Solutions are hard to come by when lawmakers are reluctant, but some states have explored alternatives to legislators setting their own pay. That includes raising the salary for future legislators and doing away with per diems to creating an independent commission that has the authority to set wages. DFL Sen. Kent Eken plans to revive a bill this session to establish an outside commission that would have the authority to raise or slash legislator pay. The bill would have to face voter approval in the next election cycle.
“If anyone’s going to [fix the problem], it would be Democrats, and something needs to happen,” Knaak said. “Having done it, I totally understand the time sacrifice. You are working two full-time jobs and then something just gives.”
Pay stagnant for more than a decade
One of the first references to legislators’ income, according to the Minnesota Historical Society, was documented by a Swedish visitor in the early 1870s, which said the “senators and representatives are paid five dollars a day, and they receive free travel back and forth and about twenty dollars for stationery.”
By 1909, legislators in Minnesota were making $500 a year. It took until 1945 for that to bump up to $1,000 annually, but after that the figure steadily increased over the years. The last raise came in 1999, when legislators gave themselves a 5 percent pay increase to bump their salaries from $29,657 a year to the current level of about $31,000 a year.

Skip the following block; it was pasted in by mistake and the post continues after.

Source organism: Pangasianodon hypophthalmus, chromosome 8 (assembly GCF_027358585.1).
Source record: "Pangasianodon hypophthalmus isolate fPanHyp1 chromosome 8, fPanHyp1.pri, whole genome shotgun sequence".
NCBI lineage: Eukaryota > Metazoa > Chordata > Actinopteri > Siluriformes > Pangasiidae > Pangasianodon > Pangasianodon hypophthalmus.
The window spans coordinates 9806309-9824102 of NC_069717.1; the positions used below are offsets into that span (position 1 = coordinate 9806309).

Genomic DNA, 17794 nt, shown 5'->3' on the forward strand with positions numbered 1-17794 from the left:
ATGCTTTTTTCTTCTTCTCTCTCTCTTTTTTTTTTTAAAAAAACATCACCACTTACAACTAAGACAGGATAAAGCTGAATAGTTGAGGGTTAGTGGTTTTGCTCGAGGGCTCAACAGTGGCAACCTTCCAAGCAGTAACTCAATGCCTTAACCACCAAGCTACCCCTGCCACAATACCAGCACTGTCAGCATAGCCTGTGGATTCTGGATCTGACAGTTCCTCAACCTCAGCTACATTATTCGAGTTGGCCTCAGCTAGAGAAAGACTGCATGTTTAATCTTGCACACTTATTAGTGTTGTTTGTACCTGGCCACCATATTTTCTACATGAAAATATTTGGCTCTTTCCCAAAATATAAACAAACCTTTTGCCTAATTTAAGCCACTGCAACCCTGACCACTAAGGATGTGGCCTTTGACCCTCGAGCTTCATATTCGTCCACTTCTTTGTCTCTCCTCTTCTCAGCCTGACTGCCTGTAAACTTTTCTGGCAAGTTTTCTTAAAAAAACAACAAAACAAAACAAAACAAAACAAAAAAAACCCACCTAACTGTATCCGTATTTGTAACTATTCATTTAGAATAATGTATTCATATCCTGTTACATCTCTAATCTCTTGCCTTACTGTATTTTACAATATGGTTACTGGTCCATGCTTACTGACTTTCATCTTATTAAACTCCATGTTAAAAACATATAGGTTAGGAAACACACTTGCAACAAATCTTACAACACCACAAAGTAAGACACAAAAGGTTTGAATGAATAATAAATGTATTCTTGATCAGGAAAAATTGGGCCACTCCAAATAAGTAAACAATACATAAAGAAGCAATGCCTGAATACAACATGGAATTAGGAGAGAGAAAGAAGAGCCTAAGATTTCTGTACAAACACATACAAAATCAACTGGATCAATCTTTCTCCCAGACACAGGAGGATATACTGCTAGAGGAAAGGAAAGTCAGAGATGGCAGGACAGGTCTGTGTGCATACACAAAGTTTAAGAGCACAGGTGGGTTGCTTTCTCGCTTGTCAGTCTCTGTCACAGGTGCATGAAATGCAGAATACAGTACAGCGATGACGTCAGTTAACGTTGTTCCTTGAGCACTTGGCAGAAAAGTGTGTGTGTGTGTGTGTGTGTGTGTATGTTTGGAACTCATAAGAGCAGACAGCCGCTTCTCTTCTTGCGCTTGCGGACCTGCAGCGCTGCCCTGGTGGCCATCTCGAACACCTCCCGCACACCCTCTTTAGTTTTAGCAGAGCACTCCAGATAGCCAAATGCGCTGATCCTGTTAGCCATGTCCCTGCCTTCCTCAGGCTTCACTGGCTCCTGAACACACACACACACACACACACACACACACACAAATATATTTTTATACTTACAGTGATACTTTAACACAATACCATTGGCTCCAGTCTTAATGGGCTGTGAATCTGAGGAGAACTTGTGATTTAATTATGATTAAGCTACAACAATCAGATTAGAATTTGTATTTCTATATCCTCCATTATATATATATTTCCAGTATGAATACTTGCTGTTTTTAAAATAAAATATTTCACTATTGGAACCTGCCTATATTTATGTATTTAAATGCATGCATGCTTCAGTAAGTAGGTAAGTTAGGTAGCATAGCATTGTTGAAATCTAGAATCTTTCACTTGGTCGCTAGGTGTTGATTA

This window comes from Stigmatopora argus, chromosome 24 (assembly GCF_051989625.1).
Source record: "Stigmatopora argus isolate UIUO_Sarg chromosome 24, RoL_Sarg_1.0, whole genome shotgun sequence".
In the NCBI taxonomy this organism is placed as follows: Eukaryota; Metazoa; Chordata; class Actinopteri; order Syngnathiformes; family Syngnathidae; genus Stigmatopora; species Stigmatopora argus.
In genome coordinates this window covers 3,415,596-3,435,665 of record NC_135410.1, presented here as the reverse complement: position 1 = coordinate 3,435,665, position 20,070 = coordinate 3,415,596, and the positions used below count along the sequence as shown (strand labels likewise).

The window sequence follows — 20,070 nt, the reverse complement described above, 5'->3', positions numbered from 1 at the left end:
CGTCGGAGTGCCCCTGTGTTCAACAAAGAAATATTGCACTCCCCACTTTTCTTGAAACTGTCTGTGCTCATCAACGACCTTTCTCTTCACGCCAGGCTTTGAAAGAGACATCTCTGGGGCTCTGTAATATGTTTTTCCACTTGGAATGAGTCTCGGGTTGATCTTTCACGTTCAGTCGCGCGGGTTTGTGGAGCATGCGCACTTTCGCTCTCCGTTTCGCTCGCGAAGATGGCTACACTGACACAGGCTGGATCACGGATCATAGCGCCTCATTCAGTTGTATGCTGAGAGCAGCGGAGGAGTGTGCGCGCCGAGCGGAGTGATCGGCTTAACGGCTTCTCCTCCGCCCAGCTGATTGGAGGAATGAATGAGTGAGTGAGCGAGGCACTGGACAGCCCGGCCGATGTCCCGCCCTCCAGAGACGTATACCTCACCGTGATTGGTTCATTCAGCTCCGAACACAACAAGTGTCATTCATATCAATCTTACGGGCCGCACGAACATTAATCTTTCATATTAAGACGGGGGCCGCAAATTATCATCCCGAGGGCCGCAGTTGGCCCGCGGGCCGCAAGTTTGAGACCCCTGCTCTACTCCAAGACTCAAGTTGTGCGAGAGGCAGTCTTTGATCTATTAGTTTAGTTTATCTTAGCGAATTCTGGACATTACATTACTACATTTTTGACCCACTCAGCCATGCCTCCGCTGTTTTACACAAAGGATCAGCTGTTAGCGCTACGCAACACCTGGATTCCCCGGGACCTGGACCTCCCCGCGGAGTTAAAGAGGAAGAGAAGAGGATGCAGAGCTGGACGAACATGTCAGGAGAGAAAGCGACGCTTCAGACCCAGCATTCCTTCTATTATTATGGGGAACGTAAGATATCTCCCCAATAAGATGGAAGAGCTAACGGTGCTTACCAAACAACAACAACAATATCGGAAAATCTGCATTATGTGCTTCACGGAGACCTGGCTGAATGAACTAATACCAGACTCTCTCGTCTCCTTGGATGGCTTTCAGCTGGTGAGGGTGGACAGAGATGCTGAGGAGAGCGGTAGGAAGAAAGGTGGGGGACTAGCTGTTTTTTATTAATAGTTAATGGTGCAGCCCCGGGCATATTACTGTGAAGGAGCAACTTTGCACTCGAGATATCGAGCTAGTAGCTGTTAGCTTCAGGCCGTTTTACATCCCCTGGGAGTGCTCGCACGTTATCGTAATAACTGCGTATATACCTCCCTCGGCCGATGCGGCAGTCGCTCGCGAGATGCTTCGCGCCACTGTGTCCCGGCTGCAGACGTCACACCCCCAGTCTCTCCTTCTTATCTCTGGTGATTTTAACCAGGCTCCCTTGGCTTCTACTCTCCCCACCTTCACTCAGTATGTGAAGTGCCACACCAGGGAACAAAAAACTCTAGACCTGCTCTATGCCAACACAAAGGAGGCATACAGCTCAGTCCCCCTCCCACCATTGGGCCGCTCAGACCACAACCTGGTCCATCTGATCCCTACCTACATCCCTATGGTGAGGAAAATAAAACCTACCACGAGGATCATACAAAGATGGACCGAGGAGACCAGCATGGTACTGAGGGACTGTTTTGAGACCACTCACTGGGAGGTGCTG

In 2007, the maximum daily allowances for meals and incidental costs for state senators was raised from $66 to $96, while the House increased its per diem payments to $77 a day. (The last time they had been changed in the Senate was 2001; it had been two years since the House changed its rate.) To get the allowance increases passed, Republican legislators sponsored the bill in both chambers and left it to Democrats to make sure they got enough votes.
But leadership at the time wanted to see more done to address the pay problem. Democratic House Majority Leader Tony Sertich and Senate Majority Leader Larry Pogemiller suggested a pay raise for legislators to make the job more attractive to people with diverse backgrounds.
House Democrats Larry Hosch and Eken took that idea and spun it into a proposal that would establish a commission set up by the governor’s office and the chief justice of the state Supreme Court to determine pay for elected officials. The proposal, which would need voter approval in the next election, passed off the House floor on the last night of session with bipartisan support, but time ran out in the state Senate.
Attracting and keeping people in St. Paul
Hosch won’t be able to carry the bill again: He ultimately retired from his St. Cloud-area House seat last spring, citing a young family and time constraints. “I came into the position unmarried, and then I got married and had kids, and then there were the constraints the job had on me for pursuing career opportunities. I’m gone half the year, so who would hire me?” Hosch said.
The situation can be the most difficult for outstate legislators like Hosch, who live in St. Paul during session and only return home on the weekends. “For us rural Minnesota legislators, this is more than a full time commitment — it’s your life for part of the year,” recently retired GOP Sen. Doug Magnus said, adding that House members are also on the campaign trail every other year. “You can’t pay part-time wages for a full-time job.”